The background to this web page is Persoonia pinifolia
in Section 191F

Photograph by Murray Fagg

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November, 2005

A special Fathers Day event was arranged by Sarah O'Brien.
This is her description of  the extremely enjoyable event
(and her photograph of a masterpiece underway ! )

On a sparkling Fathers Day on 4 September a group of Friends manned an activity table on
the cafe lawn for families to make botanically themed Fathers Day cards. The brightly presented cards included
"Banksia Thanksia dad"  ;  "Warrior tah"  ;  "Cool fern for a cool dad" ;
"Bottle Brush crush"
  ;  "Treemendous dad"  and  "Wattle Wonder".

Children glued plant parts provided by Doreen Wilson of the Friends' craft group
and coloured-in to produce wonderful cards, carried away proudly by the dads.

The Gardens' Pot Collection
Ruffled Feathers
What's in a name ?
What to do in the Native Garden
Counting the Plants
Wattle Day
Orchids in the Gardens
A Chinese Brush in the Gardens

The Gardens' Pot Collection

Heather Sweet

ANBG Nursery Staff Member

The permanent pot collection consists of approximately 2500 plants (about 1000 species) which are housed in the top polytunnel at the new nursery. Many of these plants are from arid areas and benefit from the rain protection provided by the tunnel. Plants are repotted annually or as needed. Cuttings of plants are taken at least annually, and old plants replaced with successful propagations. Some plants (Darwinia, Eremophila, Prostanthera, Pimelea, Grevillea spp) are propagated by grafting.

Plants are placed in the permanent pot collection for a number of reasons. Some are difficult to maintain in the ground or there may be low numbers of a particular clone. These plants can be carefully tended to maintain the vigour of the propagating material. Having the stock plants nearby is an efficient way of propagating. It also enables us to select out horticulturally valuable clones.

The collections officer regularly reviews the permanent collection, and plants that have become well established in the gardens are removed.

Two of the colourful plants in the pot collection :

Ptilotus manglesii       Photo : Murray Fagg




 Actinodium cunninghamii  Photo : D Greig             

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Ruffled Feathers

Tom Green

Member of the Friends of the ANBG

Alpha males, promiscuous females, incest and betrayal - it's all happening in our ANBG!

"Lovely", "Splendid", "Superb", bird collectors exploring New Holland struggled to find enough superlatives to describe the glorious new species of Fairy-wren that they were sending back to European museums. Early illustrators drew just pairs of these birds but it soon became apparent that they lived in extended families. It became accepted wisdom that "the blue birds of happiness" lived with a harem of brown plumaged females. Even Neville Cayley in his 1940's book felt the need to defend the blue wren as "a good family man" and "nothing if not a gentleman".

Modern research, much of it conducted in the ANBG, paints a very different picture. Fairy-wrens live in a matriarchal society with one dominant female attended by one to several males. All these males assist to some extent in raising the nestlings. In settled groups only one, the 'alpha' male, develops the brilliant blue plumage that we all so much admire. The other males, so overawed by this display, retain their dull 'female' plumage even when sexually mature.

DNA tests show that a startling three-quarters of all young raised are 'illegitimate', that is they are not fathered by the hen bird's mate. No other bird studied shows this level of infidelity. What is happening?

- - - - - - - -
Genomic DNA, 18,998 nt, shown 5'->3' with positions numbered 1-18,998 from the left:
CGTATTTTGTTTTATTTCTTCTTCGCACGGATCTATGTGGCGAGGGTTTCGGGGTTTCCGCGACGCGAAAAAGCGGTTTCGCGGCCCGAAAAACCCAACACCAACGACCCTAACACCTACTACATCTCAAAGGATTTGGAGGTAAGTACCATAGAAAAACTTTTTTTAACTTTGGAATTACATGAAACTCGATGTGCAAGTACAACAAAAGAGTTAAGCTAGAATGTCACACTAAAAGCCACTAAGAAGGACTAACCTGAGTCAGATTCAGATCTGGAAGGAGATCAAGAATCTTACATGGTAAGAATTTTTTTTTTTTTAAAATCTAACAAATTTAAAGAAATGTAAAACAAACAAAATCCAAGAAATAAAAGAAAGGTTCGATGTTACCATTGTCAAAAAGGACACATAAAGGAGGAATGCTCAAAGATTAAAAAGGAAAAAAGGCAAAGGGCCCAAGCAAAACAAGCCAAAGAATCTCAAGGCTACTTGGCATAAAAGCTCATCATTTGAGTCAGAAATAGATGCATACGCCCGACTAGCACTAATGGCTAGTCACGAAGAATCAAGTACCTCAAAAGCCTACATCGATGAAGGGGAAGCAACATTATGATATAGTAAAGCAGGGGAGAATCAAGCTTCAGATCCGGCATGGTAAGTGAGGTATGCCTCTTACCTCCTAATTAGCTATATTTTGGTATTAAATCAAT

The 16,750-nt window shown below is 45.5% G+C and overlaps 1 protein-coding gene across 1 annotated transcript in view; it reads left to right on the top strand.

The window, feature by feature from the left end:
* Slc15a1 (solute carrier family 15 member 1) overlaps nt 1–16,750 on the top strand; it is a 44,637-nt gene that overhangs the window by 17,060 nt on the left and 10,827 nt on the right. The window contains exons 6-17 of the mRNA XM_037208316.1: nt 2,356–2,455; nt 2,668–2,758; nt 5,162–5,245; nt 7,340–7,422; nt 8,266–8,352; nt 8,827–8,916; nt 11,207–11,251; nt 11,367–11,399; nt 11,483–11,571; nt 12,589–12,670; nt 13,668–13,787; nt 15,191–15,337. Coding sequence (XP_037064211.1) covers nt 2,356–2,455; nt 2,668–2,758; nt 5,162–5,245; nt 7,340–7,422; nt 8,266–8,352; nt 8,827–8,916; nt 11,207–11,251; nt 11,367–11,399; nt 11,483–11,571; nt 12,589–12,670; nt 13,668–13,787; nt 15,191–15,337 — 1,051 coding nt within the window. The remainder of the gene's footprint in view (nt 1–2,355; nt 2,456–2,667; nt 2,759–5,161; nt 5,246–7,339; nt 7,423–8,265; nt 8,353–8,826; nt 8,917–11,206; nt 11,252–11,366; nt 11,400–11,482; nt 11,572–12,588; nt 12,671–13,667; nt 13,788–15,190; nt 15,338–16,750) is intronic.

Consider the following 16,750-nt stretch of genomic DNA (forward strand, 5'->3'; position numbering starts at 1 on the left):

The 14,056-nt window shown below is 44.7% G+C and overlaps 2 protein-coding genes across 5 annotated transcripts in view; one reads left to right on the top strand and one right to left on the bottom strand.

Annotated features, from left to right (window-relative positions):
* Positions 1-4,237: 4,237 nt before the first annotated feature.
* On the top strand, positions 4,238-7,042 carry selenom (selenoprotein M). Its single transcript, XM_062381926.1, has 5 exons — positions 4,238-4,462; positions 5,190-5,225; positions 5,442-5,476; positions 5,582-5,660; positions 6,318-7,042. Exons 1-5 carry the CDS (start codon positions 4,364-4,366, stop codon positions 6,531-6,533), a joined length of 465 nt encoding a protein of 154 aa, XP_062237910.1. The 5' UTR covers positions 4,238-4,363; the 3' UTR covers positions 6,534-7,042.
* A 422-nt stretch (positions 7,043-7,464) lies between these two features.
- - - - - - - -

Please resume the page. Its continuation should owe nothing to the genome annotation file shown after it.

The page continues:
Illustration by John Gould (1804-1881)

The males do know what is going on! ANU students have watched the displaying males in the ANBG. Ninety-six per cent of all displays were made to females other than their mate. "What's new?" I hear our married members ask. When out courting, some male birds of other species come visiting with a tempting grub. Australian grassfinches carry a long straw as evidence of their housebuilding skills. Our Fairy-wren carries a useless yellow petal stolen from the nearest bush - it does a wonderful job setting off the blueness of his costume.

Despite all this courtship the students saw very little evidence of any 'hanky-panky'. How were the female wrens getting away with it? Eventually radio transmitters small enough to be carried by a wren were developed and six fitted to females about to lay their eggs. Surprise! Well before dawn these perfidious females stretched their wings and flew like arrows to the roosts of the best looking males, sometimes crossing several other territories on the way. They were usually back home well before the sun rose.

The 'husband' and his helpers hang around to guard the nest and raise someone else's young. What do they get out of it? Sex of course. The coloured bird usually fathers at least some of the young birds in his nest. The uncoloured males are sexually mature and are occasionally favoured with a quick mating by their mother. Those youngsters in a group with a popular alpha male have a good chance of mating with a visiting female in the predawn confusion. Overall about 10% of young are fathered by these subordinte males. This is a much better result for them than for the young of most species which are expelled from their natal territory on maturity. So we see even young Fairy-wrens gain from running with the 'smart crowd'.

Pity the young females. They are pushed out to a life on the street by their selfish mothers. Only the very few that find a chance vacancy in a nearby territory have any hope of survival.

So next time you encounter a pert little brown wren in the ANBG just say "Tsk Tsk" to it and go resolutely on your way.

Acknowledgements :

This article is an embellishment of the excellent work of Prof. A. Cockburn and his students in the ANU Department of Botany and Zoology. More information at

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What's in a Name?

Bernard Fennessy

Volunteer Guide, Friends of the ANBG

Smooth-blue Snow Grass Poa fawcettiae occurs in the alpine and sub-alpine tracts of the Australian Alps and associated ranges from the Brindabella Range in the A.C.T. to the Baw Baws in Victoria, with an outlier in the Grampians, and eastern mountains of Tasmania. In the Australian National Botanic Gardens there is a specimen in the Rock Garden (Section 15QA). Poa fawcettiae is a perennial 20 - 60 cm high and leaves are bluish-green, glaucous, tightly folded and moderately stiff and sharp-pointed. Its bluish leaves distinguish it from P. costiniana. It is an important component of tall alpine herbfields, but also occurs in other communities including drier areas in sod tussock grassland.